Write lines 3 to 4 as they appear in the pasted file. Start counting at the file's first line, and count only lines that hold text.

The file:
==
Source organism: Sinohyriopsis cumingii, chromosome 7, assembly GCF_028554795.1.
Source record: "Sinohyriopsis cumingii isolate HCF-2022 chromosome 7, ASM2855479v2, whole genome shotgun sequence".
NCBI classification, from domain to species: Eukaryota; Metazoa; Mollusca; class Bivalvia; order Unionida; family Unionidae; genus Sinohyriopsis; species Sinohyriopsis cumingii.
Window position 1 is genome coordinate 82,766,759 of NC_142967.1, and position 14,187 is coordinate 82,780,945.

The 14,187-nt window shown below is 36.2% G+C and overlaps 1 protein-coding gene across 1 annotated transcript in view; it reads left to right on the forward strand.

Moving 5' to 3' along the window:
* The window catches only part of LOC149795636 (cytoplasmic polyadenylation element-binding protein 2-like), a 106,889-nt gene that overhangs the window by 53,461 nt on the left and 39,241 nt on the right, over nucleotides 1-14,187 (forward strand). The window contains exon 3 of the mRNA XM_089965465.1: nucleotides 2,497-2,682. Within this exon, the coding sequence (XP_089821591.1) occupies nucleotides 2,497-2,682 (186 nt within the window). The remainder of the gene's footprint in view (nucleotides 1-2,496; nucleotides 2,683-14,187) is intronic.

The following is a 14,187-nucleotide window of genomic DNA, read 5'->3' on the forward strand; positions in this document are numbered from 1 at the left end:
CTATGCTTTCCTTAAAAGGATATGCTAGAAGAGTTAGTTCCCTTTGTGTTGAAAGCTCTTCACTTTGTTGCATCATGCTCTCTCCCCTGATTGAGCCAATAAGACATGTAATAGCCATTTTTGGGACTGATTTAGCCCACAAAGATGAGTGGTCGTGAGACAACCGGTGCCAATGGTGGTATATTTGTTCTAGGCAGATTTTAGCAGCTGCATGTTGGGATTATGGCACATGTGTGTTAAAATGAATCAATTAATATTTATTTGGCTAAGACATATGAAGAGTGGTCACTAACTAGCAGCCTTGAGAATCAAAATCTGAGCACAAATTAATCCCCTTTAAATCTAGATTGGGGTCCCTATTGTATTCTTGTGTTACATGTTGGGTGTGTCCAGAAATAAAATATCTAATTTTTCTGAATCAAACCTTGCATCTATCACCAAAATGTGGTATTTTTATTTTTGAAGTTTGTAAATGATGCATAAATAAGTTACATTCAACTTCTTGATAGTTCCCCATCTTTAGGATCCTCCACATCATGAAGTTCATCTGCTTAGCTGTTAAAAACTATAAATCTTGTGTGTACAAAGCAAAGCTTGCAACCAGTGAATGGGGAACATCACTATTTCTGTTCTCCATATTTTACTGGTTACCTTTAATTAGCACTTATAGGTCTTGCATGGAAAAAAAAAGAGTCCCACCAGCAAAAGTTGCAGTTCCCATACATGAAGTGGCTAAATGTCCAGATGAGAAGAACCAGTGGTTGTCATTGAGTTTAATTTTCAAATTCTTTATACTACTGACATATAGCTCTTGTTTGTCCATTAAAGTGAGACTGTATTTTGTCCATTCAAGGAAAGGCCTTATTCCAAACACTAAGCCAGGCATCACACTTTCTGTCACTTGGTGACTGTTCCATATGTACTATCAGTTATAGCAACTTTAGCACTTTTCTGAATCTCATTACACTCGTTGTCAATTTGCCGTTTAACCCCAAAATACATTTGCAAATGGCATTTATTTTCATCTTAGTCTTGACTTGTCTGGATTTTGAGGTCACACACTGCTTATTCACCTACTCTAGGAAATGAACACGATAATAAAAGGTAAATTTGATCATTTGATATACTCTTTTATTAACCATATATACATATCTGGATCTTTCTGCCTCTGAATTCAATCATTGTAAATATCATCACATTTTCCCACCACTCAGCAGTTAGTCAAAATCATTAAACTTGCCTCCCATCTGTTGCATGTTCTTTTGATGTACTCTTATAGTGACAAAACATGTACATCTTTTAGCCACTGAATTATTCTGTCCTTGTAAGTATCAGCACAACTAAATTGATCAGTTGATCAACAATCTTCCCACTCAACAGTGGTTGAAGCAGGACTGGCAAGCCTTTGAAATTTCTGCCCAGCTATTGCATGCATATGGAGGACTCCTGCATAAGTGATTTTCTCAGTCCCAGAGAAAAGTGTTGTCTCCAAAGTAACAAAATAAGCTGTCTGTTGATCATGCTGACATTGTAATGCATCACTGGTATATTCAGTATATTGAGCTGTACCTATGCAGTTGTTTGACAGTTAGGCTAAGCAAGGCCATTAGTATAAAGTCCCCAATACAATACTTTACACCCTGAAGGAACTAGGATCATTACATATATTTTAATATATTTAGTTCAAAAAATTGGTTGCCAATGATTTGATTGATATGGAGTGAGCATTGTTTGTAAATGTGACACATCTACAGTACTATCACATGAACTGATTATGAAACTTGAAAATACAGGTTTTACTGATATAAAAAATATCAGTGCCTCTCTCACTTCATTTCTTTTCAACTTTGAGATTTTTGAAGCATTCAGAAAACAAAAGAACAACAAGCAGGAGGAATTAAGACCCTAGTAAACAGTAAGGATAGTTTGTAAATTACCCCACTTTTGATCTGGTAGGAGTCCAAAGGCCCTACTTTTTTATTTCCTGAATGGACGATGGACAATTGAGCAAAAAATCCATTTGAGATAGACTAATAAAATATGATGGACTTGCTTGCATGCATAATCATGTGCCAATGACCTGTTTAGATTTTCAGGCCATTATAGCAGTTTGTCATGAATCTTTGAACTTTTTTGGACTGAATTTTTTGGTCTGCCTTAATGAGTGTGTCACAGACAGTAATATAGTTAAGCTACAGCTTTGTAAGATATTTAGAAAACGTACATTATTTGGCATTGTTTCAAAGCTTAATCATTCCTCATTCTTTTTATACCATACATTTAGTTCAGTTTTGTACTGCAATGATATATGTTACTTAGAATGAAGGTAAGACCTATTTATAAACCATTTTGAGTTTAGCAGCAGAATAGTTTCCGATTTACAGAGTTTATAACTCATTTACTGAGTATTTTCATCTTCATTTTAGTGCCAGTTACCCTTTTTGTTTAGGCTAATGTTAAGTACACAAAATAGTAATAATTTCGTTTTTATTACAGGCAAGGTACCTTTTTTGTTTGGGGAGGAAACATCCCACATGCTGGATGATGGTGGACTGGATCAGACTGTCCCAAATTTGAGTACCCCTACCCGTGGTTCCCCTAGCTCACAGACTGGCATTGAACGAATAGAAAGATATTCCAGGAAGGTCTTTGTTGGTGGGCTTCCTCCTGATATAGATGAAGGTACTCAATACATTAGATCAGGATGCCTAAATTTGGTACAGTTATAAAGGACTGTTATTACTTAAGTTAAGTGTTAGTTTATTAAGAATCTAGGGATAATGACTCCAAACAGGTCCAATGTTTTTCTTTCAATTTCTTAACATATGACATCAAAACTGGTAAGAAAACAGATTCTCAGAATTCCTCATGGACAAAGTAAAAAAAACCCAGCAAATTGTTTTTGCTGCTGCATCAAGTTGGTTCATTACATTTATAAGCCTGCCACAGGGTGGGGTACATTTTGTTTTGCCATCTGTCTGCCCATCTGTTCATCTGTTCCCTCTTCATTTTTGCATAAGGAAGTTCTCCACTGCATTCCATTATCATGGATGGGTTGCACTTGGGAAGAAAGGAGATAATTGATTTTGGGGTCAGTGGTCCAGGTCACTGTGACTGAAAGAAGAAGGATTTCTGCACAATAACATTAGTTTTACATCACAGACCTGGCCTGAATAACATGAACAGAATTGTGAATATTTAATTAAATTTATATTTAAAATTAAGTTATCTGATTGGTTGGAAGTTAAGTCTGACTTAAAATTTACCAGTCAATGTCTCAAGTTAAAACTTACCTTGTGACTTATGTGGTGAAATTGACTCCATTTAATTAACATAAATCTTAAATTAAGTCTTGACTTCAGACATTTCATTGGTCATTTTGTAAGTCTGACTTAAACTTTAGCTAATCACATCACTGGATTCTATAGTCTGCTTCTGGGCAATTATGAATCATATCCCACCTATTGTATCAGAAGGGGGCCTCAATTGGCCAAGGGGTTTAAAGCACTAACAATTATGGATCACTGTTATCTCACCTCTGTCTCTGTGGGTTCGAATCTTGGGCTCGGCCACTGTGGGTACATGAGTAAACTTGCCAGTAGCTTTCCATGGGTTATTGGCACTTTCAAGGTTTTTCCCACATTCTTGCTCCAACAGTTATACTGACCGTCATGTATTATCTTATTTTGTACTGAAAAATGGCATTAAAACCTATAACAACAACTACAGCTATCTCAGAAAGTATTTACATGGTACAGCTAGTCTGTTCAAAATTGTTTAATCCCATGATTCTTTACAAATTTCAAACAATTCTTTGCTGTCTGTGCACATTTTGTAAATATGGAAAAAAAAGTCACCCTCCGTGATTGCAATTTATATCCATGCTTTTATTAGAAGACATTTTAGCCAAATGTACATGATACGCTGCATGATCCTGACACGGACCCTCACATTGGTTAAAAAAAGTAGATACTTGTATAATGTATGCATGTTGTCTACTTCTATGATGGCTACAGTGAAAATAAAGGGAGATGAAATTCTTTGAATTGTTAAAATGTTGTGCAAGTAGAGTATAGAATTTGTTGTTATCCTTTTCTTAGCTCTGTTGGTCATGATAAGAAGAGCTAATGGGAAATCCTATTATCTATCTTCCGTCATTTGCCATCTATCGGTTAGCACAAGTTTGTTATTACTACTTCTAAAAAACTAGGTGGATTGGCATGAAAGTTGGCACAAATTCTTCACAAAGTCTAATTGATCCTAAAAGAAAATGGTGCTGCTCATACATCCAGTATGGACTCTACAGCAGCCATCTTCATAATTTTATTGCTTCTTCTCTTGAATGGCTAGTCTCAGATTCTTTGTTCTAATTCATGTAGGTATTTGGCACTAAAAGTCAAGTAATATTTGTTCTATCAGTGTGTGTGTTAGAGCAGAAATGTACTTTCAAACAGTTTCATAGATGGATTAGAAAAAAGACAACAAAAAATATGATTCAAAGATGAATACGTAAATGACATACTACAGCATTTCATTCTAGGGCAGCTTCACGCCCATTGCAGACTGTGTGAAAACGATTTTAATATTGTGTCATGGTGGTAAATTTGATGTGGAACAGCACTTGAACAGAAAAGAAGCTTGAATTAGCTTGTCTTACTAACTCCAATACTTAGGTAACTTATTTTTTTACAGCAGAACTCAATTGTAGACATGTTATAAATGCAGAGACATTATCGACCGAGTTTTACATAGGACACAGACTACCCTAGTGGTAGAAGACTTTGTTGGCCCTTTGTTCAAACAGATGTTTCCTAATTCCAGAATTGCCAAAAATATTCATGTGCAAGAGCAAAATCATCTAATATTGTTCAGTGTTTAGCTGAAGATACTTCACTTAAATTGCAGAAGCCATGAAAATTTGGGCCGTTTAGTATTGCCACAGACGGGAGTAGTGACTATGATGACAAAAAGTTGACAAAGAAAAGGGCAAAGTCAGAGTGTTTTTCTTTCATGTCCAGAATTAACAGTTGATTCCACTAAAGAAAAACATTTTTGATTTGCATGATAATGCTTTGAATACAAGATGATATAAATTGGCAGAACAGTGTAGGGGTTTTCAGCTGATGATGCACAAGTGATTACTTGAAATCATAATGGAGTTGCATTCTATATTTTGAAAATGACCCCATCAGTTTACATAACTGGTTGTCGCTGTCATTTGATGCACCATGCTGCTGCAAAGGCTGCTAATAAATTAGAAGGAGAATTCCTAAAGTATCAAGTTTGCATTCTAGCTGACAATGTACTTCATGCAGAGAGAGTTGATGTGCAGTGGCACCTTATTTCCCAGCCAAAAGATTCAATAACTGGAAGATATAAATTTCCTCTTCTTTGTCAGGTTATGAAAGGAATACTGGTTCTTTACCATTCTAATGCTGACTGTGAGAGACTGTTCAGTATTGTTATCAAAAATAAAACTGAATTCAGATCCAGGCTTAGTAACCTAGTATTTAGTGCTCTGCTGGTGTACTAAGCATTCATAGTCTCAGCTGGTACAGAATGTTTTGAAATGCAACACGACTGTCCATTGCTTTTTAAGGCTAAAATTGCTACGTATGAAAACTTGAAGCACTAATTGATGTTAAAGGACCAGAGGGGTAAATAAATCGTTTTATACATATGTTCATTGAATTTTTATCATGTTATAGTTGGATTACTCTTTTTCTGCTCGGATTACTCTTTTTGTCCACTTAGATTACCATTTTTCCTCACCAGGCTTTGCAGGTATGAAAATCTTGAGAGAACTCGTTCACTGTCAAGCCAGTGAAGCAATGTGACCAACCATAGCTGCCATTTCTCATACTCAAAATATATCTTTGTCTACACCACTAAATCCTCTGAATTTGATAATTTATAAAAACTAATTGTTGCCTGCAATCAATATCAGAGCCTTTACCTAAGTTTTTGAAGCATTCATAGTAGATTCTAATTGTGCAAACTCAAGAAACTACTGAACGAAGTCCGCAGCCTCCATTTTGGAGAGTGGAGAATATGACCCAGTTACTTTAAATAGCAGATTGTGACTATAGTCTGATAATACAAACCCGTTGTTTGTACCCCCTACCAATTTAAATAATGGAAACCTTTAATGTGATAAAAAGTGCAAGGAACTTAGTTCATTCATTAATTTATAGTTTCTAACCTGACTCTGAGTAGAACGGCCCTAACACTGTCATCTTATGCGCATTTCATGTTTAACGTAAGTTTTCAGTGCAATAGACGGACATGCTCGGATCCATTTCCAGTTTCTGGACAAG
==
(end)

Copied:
NCBI classification, from domain to species: Eukaryota; Metazoa; Mollusca; class Bivalvia; order Unionida; family Unionidae; genus Sinohyriopsis; species Sinohyriopsis cumingii.
Window position 1 is genome coordinate 82,766,759 of NC_142967.1, and position 14,187 is coordinate 82,780,945.